Pricing for Home Care Packages

All approved providers of home care must offer reasonable prices and follow pricing transparency requirements. Find out how you must set prices, publish your prices and charge for services in the Home Care Packages Program.

Changes are coming into effect from 1 January 2023. Learn more about what the changes are and how you can prepare for them.

What price transparency means

Price transparency means you must:

This helps older Australians and their families to compare the prices of different providers more easily.

Pricing guidance

We have developed guidance to help you set prices, publish your prices and charge for care and services.

  • Setting prices
    You must set prices in line with aged care legislation and consumer law. You are responsible for complying with your legislative obligations.
  • Publishing prices
    You must meet price transparency requirements, including publishing your prices on My Aged Care and providing your pricing schedule to your care recipients.
  • Charging prices
    You must meet price transparency requirements by applying fair, clear and mutually agreed charging practices to your care recipients.

Regulation and compliance

If you do not meet requirements, the Aged Care Quality and Safety Commission may take compliance action.

We will be updating the service provider portal in early 2023 to complement the changes that come into effect on 1 January 2023. These enhancements will prevent price entries above set caps.

We will also have several measures in place to actively monitor and review policy implementation, such as analysis of:

  • providers with charges over the caps
  • providers that raise their charges to the caps
  • providers that implement cost shifting measures.

We will also investigate issues raised in regular engagements with peak bodies, advocacy groups and care recipient correspondence and may contact providers for clarification.

Program assurance reviews

We conduct annual risk-based assurance reviews of home care providers. Learn more about our program assurance reviews.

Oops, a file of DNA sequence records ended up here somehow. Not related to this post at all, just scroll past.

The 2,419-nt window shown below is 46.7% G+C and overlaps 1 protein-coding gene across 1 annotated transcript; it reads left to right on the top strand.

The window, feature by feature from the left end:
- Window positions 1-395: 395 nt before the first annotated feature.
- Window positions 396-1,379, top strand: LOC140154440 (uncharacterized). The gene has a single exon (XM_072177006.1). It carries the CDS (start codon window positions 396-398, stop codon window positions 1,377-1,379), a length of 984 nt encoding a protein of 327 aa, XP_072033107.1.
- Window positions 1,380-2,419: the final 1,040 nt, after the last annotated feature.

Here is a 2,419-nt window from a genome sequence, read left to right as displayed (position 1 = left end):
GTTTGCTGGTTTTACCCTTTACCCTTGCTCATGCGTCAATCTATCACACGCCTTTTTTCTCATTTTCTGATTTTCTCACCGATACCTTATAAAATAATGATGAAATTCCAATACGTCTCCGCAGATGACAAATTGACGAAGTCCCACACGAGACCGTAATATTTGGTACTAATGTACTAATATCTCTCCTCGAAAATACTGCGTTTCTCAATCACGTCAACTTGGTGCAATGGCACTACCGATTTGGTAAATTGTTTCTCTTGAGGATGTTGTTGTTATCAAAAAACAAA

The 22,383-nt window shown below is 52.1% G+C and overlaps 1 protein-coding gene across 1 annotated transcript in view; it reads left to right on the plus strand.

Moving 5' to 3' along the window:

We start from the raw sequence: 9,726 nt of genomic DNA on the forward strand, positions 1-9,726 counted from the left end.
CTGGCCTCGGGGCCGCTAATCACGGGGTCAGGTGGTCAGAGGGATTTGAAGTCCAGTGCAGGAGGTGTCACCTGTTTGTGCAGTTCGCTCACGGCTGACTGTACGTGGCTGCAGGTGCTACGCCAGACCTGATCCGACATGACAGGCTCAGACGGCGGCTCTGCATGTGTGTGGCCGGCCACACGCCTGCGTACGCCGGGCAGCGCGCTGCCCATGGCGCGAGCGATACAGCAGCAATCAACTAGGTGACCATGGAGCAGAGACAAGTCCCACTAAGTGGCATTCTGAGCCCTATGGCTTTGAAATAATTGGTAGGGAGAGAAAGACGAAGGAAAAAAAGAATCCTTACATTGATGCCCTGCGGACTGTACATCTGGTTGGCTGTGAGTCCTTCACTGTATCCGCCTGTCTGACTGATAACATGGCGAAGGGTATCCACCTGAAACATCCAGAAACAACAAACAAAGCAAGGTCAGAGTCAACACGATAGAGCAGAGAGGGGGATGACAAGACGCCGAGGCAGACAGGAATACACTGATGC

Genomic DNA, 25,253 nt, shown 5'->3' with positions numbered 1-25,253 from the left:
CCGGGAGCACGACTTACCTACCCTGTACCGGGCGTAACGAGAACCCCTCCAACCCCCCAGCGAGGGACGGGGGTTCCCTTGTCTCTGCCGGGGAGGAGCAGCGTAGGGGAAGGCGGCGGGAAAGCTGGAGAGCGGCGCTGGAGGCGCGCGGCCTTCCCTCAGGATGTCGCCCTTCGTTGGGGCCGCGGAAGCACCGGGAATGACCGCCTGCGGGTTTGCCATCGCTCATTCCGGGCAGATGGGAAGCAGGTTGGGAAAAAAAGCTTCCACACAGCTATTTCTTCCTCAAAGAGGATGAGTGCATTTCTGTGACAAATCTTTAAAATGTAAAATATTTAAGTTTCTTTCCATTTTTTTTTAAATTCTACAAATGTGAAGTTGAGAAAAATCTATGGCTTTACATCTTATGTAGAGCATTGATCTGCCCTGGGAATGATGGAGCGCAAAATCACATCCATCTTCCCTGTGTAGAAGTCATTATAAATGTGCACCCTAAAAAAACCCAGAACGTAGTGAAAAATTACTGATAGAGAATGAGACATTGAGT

Aged Care Quality and Safety Commission

The Aged Care Quality and Safety Commission uses a wide range of regulatory tools to monitor and assess the performance of aged care providers. The commission draws on a range of information, and considers all relevant evidence, to identify risk and take action through:

  • monitoring and assessment activities
  • any subsequent regulatory actions.

This can include:

  • information gathered from complaints or consumer feedback
  • on-site activities such as audits or other visits
  • non-site activities such as telephone assessment contacts
  • compulsory reports from aged care providers.

If the commission finds a provider to be non-compliant with their responsibilities, the commission will progress further compliance or enforcement action. In all circumstances, the commission’s response is informed by the risk posed to the safety, health, well-being and quality of life of consumers.

For more information visit the Aged Care Quality and Safety Commission’s website.

Australian Competition and Consumer Commission

The Australian Competition and Consumer Commission (ACCC) is an independent Commonwealth statutory authority. Its role is to:

  • enforce the Competition and Consumer Act 2010 and a range of additional legislation
  • promote competition and fair trading
  • regulate national infrastructure for the benefit of all Australians.

If you do not comply with consumer law, the ACCC may:

  • impose serious financial penalties
  • order corrective actions through the courts.

This may result in damage to your reputation.

For example, conduct that breaches Australian consumer law can attract penalties either:

  • $50 million or 3 times the value derived from the relevant breach – whichever is the larger
  • 30% of the company’s turnover during the period it engaged in the conduct, if the value derived from the breach cannot be determined.

The maximum penalty for an individual is $2.5 million per breach.

The ACCC can investigate and act:

  • where businesses mislead care recipients about pricing, including the reasons for price increases or the level and care of services you provide
  • on unfair business practices which can relate to things like how businesses promote, sell and deliver products and services, what terms they use in contracts, and how they take payment from consumers
  • against businesses involved in price fixing and other anti-competitive behaviour (collusion, exclusive dealing, misuse of market power to list a few).

You can find more information on your obligations to consumers, and how to meet them, as well as your business rights in the ACCC publication Home care services – Know your business rights and obligations under the competition and consumer law.

Resources

Legislation

Date last updated:

Help us improve health.gov.au

If you would like a response please use the enquiries form instead.